FBI team joins probe into Ecuador presidential candidate slaying

QUITO, Aug 13 (Reuters) – Agents from the U.S. Federal Bureau of Investigation (FBI) were meeting with Ecuadorean police and prosecutors on Sunday as part of a joint effort to uncover who was behind last week’s assassination of presidential candidate Fernando Villavicencio.

The killing of the 59-year-old in the closing days of the campaign has sent shockwaves through the South American country of 18 million, where violent crime stoked by transnational criminal gangs has risen sharply in recent years.

Villavicencio, an ex-lawmaker and investigative journalist with a track record of exposing corruption, repeatedly said he was not afraid of the gangs despite receiving threats.

On Sunday, Interior Minister Juan Zapata told reporters the FBI team had already met with police leaders and would in the “next few hours” meet with prosecutors from the attorney general’s office who are leading the investigation into Villavicencio’s slaying.

Six Colombian nationals have been charged with the murder and remain in custody while one other suspect died after an exchange of gunfire shortly after the murder. Police accuse the Colombians of ties to criminal groups.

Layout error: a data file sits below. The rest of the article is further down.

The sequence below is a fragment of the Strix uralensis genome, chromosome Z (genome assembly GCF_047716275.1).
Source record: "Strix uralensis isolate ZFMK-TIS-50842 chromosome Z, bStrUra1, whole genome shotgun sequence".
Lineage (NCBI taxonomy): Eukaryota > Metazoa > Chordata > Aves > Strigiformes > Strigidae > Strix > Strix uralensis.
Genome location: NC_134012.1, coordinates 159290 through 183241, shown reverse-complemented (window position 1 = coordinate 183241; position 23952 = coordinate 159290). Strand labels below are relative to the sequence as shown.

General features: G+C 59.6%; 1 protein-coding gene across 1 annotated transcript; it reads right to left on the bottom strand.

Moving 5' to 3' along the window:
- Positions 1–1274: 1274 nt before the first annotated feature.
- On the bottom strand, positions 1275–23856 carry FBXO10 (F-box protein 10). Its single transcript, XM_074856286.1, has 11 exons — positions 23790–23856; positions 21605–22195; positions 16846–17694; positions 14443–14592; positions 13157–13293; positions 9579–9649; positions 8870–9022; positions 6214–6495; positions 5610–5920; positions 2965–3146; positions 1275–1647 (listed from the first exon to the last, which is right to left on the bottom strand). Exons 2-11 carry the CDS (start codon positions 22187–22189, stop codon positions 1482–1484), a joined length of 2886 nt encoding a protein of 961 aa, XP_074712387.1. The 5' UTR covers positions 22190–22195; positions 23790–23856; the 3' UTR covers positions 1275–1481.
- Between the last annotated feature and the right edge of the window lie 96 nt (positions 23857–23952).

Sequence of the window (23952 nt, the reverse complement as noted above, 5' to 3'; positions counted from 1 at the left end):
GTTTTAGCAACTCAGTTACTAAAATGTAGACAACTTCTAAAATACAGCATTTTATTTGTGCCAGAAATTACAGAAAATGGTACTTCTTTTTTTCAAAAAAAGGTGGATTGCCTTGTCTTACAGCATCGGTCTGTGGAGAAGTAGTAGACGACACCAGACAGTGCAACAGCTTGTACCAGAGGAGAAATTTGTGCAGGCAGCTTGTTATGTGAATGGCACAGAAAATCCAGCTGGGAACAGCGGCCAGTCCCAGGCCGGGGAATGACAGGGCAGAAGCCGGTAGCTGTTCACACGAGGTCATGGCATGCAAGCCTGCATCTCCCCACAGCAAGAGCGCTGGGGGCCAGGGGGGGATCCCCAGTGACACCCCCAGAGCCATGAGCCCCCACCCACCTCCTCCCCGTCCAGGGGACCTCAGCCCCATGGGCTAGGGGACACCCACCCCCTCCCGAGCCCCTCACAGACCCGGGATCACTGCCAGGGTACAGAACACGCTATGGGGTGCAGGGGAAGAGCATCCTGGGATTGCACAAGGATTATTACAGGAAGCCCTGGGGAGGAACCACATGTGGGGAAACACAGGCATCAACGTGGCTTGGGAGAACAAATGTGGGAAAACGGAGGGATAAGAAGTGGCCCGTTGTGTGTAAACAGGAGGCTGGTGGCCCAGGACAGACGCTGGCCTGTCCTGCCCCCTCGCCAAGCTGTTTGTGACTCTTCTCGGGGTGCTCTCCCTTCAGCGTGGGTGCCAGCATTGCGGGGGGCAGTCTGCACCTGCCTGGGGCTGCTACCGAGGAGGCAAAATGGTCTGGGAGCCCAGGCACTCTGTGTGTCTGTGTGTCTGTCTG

Villavicencio was one of eight candidates crisscrossing the Andean country for votes ahead of the Aug. 20 election.

Outgoing President Guillermo Lasso asked for FBI help in the case on Thursday, the day after Villavicencio was shot multiple times as he stepped into a car surrounded by a small group of people that included his own government-provided bodyguards.

Earlier on Sunday, leaders of the Build party, or Construye in Spanish, announced they would now opt for Christian Zurita to replace Villavicencio as the party’s top candidate, reversing their decision from Saturday to elevate the party’s vice presidential nominee.

Zurita is also a journalist who in the past collaborated with Villavicencio. His candidacy must still be approved by the national electoral council.

“We’re going to try to emulate his abilities and we’re going to try to emulate his name,” Zurita said at a press conference, referring to Villavicencio, while wearing a bullet-proof vest.

He emphasized he will not negotiate with “any mafia.”

While ballots for the election had already been printed prior to Villavicencio’s assassination, votes for him will automatically transfer to the party’s replacement.

Reporting by Alexandra Valencia; Writing by David Alire Garcia; Editing by Chris Reese

Our Standards: The Thomson Reuters Trust Principles.

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